Report: More young adults taking hypertension and anti-cholesterol drugs
Prescription drug use by younger adults for heart disease-related conditions is increasing rapidly, far outpacing older adults which shows upcoming clinical and financial challenges facing the U.S. healthcare system, according to a new report conducted by Medco Health Solutions.

The report found that between 2001 and 2006, the number of 20 to 44 year-olds taking prescription medications to treat high cholesterol increased 68 percent, and use of anti-hypertensives rose 21 percent.

The analysis reports that the estimated number of 20 to 44 year olds nationwide on lipid-lowering drugs surged from 2.5 million in 2001 to 4.2 million in 2006, while the number of people of that age taking anti-hypertensives jumped from 7 million to 8.5 million in the five-year period.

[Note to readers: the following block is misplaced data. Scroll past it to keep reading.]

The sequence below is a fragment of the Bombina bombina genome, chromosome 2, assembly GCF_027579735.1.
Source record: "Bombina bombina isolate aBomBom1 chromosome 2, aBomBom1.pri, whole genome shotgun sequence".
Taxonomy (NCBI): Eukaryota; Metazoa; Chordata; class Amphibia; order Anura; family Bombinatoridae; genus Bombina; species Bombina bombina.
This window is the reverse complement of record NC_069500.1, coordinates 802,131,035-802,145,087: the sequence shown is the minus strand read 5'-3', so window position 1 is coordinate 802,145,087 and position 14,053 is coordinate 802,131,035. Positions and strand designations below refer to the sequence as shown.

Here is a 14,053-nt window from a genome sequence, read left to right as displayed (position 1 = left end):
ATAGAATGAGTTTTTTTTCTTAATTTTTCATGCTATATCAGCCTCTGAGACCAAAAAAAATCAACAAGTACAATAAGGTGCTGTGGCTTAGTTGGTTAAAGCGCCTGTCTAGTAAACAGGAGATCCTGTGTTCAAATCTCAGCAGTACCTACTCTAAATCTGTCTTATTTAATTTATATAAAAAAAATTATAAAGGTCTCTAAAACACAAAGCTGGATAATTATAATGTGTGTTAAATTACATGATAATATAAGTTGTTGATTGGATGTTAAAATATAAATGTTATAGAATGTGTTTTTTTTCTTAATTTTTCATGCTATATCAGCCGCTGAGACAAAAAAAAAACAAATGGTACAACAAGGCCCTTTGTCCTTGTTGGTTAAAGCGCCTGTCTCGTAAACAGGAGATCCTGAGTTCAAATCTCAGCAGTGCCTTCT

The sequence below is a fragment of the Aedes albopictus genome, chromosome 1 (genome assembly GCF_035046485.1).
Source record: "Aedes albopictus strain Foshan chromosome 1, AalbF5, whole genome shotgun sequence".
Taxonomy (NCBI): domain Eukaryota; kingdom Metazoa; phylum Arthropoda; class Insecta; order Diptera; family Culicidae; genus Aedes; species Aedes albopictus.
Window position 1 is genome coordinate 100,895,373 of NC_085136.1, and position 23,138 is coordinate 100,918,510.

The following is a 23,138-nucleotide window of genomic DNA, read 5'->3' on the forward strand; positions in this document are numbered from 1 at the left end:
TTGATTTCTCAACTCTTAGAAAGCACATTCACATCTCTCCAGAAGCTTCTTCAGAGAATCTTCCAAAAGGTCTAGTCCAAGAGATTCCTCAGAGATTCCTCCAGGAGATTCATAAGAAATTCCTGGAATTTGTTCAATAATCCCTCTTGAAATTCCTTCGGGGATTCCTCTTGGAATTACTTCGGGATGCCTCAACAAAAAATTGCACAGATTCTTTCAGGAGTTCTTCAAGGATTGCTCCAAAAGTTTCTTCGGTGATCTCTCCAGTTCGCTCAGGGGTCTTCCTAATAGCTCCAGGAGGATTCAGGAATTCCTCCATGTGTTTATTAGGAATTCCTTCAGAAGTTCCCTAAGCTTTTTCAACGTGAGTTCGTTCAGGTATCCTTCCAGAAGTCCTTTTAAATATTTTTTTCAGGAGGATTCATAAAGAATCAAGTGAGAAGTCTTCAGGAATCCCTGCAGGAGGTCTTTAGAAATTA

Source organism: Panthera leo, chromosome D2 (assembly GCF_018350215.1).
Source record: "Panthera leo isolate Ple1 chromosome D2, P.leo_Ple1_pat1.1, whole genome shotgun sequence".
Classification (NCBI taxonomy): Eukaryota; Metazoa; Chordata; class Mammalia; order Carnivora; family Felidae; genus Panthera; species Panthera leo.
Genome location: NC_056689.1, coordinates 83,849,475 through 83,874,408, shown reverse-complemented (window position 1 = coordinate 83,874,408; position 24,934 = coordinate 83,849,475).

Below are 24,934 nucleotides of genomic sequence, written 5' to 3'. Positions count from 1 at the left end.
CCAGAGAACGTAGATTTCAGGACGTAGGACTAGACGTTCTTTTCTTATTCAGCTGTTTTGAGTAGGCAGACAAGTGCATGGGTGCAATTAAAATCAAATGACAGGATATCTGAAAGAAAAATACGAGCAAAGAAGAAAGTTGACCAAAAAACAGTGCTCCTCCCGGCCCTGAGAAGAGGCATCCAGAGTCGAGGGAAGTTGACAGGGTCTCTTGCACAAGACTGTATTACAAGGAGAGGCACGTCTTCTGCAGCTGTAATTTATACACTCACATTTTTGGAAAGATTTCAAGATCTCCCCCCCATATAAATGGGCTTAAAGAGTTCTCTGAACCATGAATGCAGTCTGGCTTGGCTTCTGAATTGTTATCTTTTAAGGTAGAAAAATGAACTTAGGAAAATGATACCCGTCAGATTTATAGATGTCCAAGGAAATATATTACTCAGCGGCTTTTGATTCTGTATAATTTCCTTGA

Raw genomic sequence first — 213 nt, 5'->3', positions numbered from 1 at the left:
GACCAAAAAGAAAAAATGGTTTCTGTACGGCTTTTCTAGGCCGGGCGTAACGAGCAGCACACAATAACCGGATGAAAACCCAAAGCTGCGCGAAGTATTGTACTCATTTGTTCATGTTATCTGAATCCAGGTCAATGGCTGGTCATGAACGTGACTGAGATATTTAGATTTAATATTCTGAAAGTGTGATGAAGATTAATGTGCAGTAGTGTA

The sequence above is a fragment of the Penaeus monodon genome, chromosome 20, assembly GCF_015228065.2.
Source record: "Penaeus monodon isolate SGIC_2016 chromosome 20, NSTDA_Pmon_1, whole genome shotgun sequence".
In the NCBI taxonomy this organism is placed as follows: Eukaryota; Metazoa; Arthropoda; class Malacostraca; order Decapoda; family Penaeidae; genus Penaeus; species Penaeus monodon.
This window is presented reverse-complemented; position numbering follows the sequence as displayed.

“The good news is that younger patients are taking medications that control conditions that, if left untreated, could lead to heart attacks and strokes - indicating that physicians are screening patients more regularly and treating these precursors more aggressively than in the past. The bad news is that these conditions are showing up in patients at younger ages, which could be the result of the growing obesity epidemic and various lifestyle factors,” Robert Epstein, MD, Medco's chief medical officer.

Daniel Jones, AHA president, concurred, “This is good news, that more people in this age range are taking these medicines.”